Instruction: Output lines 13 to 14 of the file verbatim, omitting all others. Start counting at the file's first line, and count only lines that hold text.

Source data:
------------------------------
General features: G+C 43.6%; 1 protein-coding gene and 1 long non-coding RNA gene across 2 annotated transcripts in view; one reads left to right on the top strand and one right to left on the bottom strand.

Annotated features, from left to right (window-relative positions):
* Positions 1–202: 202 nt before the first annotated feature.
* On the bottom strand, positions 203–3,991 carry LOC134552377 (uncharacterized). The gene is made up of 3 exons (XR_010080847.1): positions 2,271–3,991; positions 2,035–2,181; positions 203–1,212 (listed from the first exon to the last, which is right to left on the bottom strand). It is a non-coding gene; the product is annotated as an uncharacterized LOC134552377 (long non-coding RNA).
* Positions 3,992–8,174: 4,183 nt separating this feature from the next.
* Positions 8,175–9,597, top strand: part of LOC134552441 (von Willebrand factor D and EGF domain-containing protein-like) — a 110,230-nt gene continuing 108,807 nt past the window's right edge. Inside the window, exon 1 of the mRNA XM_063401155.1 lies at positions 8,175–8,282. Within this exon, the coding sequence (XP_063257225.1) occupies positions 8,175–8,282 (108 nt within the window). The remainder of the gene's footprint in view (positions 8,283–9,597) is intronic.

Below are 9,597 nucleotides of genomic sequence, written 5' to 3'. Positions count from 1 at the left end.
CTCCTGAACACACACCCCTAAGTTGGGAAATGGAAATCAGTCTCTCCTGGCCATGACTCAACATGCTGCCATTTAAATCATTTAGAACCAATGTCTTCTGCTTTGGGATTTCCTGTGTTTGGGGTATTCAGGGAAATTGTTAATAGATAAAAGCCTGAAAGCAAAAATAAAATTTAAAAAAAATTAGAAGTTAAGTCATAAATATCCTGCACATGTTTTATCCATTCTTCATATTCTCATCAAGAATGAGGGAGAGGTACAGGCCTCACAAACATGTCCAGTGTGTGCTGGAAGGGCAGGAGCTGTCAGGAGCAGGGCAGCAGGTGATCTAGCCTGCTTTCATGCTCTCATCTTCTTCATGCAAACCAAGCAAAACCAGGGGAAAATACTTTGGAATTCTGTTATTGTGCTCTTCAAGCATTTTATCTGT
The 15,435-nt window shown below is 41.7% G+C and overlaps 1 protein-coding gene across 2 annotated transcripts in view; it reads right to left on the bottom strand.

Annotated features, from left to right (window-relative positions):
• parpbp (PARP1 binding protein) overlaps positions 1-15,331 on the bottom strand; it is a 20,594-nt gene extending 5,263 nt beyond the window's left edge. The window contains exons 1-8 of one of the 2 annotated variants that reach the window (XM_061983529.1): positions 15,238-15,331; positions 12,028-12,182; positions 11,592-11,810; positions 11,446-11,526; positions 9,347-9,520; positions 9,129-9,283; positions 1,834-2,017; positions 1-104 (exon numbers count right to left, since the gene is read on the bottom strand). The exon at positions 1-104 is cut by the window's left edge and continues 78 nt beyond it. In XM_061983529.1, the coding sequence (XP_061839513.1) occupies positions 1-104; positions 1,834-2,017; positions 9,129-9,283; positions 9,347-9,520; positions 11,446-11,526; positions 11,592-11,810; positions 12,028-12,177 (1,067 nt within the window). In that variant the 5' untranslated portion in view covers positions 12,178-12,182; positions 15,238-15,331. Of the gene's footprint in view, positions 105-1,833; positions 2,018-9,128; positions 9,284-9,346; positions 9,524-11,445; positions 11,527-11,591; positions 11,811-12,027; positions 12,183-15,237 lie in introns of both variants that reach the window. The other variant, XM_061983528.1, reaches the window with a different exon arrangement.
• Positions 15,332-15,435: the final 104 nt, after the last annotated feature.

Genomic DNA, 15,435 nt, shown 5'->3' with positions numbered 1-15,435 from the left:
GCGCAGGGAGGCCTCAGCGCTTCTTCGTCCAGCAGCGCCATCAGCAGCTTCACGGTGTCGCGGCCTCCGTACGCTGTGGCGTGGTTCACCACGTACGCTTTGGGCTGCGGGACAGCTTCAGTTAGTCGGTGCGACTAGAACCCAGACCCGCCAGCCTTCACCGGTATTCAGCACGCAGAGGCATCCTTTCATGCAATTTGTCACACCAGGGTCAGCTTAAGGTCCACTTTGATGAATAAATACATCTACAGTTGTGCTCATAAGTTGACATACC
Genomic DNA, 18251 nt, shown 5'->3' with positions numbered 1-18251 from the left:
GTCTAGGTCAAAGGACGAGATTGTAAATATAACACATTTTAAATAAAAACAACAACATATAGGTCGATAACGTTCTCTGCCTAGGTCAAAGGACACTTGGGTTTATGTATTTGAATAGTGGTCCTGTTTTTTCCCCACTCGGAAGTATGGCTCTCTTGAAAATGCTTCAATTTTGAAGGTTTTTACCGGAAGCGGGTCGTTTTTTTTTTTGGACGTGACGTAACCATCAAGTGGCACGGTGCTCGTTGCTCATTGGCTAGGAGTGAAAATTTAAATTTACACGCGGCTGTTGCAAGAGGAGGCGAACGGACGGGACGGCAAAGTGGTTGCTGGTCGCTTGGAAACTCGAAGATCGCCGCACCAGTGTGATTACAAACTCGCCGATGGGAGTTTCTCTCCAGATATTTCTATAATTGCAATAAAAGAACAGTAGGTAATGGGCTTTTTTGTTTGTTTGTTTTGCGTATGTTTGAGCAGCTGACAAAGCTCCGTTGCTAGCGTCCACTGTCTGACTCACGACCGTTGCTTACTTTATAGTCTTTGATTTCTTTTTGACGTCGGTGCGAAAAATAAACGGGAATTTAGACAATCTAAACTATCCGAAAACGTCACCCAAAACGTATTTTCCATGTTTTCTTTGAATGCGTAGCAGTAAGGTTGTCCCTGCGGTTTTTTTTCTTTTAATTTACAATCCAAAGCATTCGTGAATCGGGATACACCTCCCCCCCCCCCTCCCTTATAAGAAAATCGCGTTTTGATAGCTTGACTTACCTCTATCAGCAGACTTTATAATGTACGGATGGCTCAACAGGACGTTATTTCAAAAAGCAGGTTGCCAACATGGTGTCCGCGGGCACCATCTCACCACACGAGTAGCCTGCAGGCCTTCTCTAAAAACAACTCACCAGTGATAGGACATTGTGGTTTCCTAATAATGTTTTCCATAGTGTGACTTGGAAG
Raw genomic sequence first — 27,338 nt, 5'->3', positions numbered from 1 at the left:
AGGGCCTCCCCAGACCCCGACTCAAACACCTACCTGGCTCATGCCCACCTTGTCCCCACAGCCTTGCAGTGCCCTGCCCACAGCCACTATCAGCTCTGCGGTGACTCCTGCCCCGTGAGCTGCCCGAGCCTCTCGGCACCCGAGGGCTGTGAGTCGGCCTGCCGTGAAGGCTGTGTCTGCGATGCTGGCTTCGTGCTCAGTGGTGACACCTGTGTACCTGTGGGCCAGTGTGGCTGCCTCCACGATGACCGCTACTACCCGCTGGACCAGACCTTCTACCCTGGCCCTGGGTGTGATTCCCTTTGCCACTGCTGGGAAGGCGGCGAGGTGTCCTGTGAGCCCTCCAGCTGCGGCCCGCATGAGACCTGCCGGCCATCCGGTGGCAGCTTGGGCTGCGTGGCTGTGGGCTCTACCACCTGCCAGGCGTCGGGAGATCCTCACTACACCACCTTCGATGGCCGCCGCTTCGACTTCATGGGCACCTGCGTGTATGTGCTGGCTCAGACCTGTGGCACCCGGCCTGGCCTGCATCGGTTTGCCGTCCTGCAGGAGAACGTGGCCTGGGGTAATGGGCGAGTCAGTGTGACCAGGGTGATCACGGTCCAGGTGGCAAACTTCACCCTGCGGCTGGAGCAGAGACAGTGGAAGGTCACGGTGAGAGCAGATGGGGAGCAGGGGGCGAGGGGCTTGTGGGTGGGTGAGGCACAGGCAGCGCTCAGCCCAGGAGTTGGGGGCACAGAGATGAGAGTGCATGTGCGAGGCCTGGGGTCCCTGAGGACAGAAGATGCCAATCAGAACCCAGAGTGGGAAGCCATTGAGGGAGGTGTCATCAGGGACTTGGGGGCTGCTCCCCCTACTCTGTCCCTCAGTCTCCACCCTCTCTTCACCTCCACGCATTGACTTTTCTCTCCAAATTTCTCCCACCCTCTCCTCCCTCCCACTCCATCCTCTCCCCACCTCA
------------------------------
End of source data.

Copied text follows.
Genomic DNA, 15,435 nt, shown 5'->3' with positions numbered 1-15,435 from the left:
GCGCAGGGAGGCCTCAGCGCTTCTTCGTCCAGCAGCGCCATCAGCAGCTTCACGGTGTCGCGGCCTCCGTACGCTGTGGCGTGGTTCACCACGTACGCTTTGGGCTGCGGGACAGCTTCAGTTAGTCGGTGCGACTAGAACCCAGACCCGCCAGCCTTCACCGGTATTCAGCACGCAGAGGCATCCTTTCATGCAATTTGTCACACCAGGGTCAGCTTAAGGTCCACTTTGATGAATAAATACATCTACAGTTGTGCTCATAAGTTGACATACC